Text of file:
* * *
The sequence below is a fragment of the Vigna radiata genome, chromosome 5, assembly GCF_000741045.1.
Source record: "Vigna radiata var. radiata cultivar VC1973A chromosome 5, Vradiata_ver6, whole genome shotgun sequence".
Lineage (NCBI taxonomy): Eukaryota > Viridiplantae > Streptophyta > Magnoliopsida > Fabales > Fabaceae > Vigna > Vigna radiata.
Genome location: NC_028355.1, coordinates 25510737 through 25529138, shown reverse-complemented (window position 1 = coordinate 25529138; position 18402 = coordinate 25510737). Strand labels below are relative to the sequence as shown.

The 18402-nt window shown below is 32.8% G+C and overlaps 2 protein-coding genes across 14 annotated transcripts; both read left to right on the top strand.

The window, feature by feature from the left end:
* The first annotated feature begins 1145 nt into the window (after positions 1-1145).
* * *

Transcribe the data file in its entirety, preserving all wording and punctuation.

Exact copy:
The sequence below is a fragment of the Vigna radiata genome, chromosome 5, assembly GCF_000741045.1.
Source record: "Vigna radiata var. radiata cultivar VC1973A chromosome 5, Vradiata_ver6, whole genome shotgun sequence".
Lineage (NCBI taxonomy): Eukaryota > Viridiplantae > Streptophyta > Magnoliopsida > Fabales > Fabaceae > Vigna > Vigna radiata.
Genome location: NC_028355.1, coordinates 25510737 through 25529138, shown reverse-complemented (window position 1 = coordinate 25529138; position 18402 = coordinate 25510737). Strand labels below are relative to the sequence as shown.

The 18402-nt window shown below is 32.8% G+C and overlaps 2 protein-coding genes across 14 annotated transcripts; both read left to right on the top strand.

The window, feature by feature from the left end:
* The first annotated feature begins 1145 nt into the window (after positions 1-1145).